Oh no, run for the hills, she’s gonna talk about boobs! Seriously, I do not understand our national discomfort, disdain and downright hostility towards breastfeeding and breastfeeding mothers. One of myFacebook friends posted a link to a blog where a mother posted her thoughts about breastfeeding, along with (gasp) pictures!
And now while I realize that a blog is posted publicly, you still don’t have to read it if you don’t want to. Seriously, if breastfeeding is so offensive to someone, then just avoid it I guess. But I truly don’t get it.
Breastfeeding is the best thing you can do to feed your baby. It is the most nutritious thing to give a baby, it is full of antibodies to help them stay well and healthy, it promotes the best oral motor development as well as developing the part of the brain that tells us when we are full/hungry. One could make the argument that a primary cause of overeating is being forced to finish the bottle or clean the plate when full or denied food when hungry due to some arbitrary schedule, we train babies not to trust themselves to know when to eat or not eat. And then there is bonding and attachment and comfort that all come from the breastfeeding bond. Where, in all of this, is there something wrong or bad to find?
Yet people find it. The evil, horrible dark side to breastfeeding (according the American public in general) is that someone might see a glimpse of a breast! Shocking I know. Forget that fact that every bathing suit at the beach or the pool, half the advertisements that you see and even just the day to day fashions that are in style now ALL show more breast than you generally can see during a feeding session. Somehow people are horrified, offended and outraged at the sight of a breastfeeding mother because a man or a child might see some breast. My response to that is pretty much, so what? If a child sees a mother breastfeeding her baby, what idea might they get? That breasts are for feeding babies?
There is truly nothing sexual about feeding babies and the only reason I can find that people get so uncomfortable about it, that they find it so offensive, is that, in their minds, they link the breast to sex and only sex. And that is their issue, not the issue of the infant or the mother. Why should mothers and babies be held hostage to someone elses misguided and wrongheaded thinking? Why should mothers be forced to hide what they doing, like it’s some dirty secret? Why should babies be deprived of something that is so good for them, to make some grown adult who should know better, more comfortable?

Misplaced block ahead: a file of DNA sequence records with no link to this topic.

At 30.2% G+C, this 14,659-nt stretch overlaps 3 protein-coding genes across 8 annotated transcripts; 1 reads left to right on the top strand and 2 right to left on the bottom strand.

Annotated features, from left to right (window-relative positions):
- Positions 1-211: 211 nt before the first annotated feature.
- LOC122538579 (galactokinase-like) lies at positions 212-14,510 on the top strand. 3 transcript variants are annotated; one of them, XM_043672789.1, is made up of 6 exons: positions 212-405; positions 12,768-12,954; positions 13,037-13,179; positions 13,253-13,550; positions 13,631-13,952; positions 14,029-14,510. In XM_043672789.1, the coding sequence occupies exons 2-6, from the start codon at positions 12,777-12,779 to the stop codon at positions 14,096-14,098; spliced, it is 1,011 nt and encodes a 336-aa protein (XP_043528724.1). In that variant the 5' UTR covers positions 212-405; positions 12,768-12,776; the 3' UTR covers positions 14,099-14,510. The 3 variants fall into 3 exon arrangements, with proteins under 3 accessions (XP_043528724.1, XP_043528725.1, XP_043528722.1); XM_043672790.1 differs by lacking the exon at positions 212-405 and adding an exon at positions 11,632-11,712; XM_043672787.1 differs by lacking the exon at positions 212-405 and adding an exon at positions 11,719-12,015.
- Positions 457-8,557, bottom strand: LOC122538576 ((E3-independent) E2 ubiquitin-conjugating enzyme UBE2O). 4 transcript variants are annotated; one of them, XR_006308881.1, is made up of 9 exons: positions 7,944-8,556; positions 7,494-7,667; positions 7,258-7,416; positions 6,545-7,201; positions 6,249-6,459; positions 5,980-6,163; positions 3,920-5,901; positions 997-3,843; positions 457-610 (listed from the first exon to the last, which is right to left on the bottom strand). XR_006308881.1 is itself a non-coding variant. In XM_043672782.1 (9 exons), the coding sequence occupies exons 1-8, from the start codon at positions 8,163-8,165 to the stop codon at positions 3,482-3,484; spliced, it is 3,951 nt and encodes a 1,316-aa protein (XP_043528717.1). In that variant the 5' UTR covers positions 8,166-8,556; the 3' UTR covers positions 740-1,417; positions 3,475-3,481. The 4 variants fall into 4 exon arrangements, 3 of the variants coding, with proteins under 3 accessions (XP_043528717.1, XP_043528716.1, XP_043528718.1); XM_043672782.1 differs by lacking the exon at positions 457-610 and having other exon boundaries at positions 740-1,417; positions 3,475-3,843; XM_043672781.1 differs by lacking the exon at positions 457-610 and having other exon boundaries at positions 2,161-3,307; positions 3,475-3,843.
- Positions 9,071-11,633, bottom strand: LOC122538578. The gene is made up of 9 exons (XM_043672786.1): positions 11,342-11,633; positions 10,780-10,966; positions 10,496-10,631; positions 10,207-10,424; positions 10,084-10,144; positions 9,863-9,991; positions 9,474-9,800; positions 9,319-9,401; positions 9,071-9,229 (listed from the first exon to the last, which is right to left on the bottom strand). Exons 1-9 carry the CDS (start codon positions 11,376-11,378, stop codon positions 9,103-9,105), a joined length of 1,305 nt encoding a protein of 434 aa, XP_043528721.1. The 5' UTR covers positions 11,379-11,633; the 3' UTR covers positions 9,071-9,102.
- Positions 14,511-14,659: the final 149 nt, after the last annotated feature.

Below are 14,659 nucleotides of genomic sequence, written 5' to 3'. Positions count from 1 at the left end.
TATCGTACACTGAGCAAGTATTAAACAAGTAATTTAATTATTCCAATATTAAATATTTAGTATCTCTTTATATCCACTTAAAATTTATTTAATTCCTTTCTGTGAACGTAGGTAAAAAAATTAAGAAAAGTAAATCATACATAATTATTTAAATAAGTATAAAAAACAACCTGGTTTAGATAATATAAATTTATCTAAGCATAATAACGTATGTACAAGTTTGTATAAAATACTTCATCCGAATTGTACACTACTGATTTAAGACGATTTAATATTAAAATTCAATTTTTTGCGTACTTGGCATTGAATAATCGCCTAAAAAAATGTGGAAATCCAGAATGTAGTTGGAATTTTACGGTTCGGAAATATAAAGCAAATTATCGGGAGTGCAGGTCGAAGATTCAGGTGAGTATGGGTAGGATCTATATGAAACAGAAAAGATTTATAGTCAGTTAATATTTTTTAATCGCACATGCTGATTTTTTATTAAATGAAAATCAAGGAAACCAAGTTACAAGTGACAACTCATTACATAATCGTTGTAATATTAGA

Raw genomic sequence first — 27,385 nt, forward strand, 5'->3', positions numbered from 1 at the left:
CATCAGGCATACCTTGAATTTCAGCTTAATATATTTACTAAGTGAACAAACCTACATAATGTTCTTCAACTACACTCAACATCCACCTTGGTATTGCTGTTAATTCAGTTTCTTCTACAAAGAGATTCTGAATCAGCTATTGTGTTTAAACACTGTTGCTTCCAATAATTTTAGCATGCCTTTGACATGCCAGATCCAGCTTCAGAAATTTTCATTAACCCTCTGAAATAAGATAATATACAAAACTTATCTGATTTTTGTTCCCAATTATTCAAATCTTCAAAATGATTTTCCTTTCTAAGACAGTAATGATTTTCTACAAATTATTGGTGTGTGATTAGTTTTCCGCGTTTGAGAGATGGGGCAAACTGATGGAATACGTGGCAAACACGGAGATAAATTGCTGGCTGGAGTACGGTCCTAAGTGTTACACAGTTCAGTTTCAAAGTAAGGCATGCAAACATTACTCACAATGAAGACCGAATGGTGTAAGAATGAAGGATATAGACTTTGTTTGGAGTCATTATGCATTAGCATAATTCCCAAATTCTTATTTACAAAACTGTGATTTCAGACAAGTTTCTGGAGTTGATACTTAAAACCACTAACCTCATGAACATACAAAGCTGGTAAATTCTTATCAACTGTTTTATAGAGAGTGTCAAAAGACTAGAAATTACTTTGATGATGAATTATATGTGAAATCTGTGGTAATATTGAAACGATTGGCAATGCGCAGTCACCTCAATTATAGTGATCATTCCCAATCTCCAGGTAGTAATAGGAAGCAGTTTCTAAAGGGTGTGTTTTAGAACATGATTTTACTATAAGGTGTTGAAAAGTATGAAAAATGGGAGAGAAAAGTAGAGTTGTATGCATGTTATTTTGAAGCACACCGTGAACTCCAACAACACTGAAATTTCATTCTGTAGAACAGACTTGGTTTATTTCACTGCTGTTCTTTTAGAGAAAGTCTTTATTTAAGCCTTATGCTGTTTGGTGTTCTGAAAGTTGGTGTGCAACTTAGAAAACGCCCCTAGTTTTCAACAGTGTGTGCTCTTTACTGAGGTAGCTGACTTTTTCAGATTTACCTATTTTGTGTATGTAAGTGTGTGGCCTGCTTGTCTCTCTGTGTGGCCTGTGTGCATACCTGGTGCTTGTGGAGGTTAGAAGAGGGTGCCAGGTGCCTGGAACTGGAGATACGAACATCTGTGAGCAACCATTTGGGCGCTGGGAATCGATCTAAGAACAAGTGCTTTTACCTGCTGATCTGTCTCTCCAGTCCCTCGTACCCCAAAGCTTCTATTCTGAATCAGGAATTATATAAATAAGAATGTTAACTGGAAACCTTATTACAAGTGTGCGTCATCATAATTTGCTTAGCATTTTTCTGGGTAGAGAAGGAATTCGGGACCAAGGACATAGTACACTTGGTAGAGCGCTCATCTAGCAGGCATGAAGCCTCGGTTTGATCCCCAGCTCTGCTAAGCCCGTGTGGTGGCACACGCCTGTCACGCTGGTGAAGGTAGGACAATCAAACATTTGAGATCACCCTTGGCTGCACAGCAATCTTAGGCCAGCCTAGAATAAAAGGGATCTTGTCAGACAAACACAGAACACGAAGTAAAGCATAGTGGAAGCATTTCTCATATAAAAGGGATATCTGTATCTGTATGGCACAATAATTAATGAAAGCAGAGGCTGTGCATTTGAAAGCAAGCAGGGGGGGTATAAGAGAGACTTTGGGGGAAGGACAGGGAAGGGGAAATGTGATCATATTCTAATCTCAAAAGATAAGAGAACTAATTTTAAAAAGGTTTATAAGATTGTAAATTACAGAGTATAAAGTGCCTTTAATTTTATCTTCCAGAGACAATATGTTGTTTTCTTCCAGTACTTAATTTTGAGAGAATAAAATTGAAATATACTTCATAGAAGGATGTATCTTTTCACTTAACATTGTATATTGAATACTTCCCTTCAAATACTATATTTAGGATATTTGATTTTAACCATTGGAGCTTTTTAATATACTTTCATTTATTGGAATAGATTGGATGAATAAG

Babies are innocent, helpless and unable to add their voices to the debate and as seems to always be the case, the weak get run over by the strong. Might makes right. Babies have no voice and mothers can often be bullied and harassed into complying with what’ s “socially acceptable” at the expense of what is biologically appropriate for their child. Not all mothers can overcome such strong persecution and hostility. They need support, information, education and the knowledge that they are not the only ones.
Which brings me to the other upside of breastfeeding in public: letting the world see that this is normal, making it become a commonplace sight. Bringing widespread acceptance to it requires visibility and requires making some people uncomfortable. We all have times when we have to confront things that make us uncomfortable and question ourselves about WHY it makes it feel that way and hopefully be able to see all sides of the situation and overcome our own prejudices.